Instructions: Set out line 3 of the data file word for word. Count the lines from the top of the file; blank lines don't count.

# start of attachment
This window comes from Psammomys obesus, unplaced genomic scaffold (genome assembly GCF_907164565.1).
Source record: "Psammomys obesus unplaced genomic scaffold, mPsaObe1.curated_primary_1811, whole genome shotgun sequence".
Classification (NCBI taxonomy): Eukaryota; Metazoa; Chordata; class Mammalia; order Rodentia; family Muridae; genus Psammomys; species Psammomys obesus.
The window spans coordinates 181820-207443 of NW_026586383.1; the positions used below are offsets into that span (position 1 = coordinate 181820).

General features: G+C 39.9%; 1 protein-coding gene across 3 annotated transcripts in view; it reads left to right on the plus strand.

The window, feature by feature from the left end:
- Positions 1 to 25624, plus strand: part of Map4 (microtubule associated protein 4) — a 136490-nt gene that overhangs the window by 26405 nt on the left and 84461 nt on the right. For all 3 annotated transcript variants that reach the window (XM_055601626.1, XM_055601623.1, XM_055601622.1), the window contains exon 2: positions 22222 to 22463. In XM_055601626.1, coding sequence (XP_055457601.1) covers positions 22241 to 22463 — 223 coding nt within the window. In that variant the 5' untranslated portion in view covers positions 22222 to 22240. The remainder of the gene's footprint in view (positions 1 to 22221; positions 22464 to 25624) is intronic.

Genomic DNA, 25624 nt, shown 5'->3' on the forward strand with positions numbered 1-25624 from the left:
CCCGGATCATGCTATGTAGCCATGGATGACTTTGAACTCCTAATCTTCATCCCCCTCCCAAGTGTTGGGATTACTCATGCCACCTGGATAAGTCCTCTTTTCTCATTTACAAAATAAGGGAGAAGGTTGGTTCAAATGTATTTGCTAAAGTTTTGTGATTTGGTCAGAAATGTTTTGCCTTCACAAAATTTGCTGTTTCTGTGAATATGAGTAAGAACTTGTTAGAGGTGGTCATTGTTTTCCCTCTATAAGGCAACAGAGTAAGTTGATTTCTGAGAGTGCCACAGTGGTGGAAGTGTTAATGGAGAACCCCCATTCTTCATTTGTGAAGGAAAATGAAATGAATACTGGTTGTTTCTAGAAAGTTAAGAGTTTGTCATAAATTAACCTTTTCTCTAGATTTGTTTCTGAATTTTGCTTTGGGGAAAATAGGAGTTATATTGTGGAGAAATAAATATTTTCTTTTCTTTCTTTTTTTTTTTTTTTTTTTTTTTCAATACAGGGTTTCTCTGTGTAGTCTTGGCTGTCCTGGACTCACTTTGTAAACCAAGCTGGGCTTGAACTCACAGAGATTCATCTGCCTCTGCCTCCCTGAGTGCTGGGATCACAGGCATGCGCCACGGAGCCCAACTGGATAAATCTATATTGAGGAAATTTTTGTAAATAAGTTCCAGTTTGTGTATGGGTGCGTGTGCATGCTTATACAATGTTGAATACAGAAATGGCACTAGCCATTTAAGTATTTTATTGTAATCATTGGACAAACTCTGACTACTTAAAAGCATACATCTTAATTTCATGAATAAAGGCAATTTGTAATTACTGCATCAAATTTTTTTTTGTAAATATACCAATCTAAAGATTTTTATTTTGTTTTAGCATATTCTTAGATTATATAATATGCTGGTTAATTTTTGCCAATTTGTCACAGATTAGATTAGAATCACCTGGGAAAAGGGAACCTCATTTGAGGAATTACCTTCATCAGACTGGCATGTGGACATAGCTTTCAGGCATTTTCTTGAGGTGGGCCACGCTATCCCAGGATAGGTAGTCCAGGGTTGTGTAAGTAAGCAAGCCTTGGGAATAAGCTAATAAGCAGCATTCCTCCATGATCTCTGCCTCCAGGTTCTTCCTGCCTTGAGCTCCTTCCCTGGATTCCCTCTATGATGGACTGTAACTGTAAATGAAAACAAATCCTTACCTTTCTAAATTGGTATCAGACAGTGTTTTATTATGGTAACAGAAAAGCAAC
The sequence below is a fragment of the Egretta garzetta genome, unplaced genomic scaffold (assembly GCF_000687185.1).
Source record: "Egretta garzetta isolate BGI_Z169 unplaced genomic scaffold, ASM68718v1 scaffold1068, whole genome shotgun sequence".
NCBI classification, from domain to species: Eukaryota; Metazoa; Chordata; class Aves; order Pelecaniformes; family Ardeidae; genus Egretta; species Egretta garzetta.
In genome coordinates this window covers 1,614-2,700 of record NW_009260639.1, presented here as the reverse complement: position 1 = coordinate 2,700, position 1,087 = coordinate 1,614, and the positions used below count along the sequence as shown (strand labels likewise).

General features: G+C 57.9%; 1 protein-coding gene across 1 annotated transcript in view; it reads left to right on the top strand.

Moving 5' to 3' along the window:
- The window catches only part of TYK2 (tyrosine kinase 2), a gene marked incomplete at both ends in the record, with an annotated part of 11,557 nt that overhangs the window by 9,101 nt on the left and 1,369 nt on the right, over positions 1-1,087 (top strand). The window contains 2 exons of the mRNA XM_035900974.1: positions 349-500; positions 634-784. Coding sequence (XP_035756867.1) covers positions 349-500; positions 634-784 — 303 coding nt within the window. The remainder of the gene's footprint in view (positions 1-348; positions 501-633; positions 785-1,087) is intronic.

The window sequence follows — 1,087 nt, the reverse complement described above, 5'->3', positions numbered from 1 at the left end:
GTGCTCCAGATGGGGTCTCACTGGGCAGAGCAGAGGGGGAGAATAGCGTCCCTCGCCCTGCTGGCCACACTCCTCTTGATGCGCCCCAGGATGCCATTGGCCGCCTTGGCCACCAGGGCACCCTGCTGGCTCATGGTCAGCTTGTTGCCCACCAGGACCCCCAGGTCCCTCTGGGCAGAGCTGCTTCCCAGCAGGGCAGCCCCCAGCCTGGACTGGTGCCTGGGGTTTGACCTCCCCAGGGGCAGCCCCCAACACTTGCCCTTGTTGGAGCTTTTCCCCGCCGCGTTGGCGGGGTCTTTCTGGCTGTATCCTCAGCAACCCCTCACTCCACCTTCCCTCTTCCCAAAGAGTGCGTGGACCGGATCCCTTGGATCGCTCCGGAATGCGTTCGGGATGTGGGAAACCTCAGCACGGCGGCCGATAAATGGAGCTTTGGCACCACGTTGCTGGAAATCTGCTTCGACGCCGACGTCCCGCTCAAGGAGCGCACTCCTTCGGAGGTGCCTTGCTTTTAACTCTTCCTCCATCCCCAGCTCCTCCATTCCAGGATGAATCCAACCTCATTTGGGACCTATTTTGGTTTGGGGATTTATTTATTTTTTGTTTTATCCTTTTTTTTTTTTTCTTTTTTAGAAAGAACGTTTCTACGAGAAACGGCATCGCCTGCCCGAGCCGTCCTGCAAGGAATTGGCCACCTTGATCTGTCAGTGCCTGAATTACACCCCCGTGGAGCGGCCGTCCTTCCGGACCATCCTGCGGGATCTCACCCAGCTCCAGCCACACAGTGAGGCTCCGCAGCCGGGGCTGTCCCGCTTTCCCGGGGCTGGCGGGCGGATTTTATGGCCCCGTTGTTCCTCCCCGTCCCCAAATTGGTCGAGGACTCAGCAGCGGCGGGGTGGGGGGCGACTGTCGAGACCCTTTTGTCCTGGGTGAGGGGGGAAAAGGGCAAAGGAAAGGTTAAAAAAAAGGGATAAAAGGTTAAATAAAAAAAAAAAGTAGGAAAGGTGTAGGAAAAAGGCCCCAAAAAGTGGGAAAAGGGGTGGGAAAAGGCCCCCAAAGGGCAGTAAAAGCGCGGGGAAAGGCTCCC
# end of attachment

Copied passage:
Classification (NCBI taxonomy): Eukaryota; Metazoa; Chordata; class Mammalia; order Rodentia; family Muridae; genus Psammomys; species Psammomys obesus.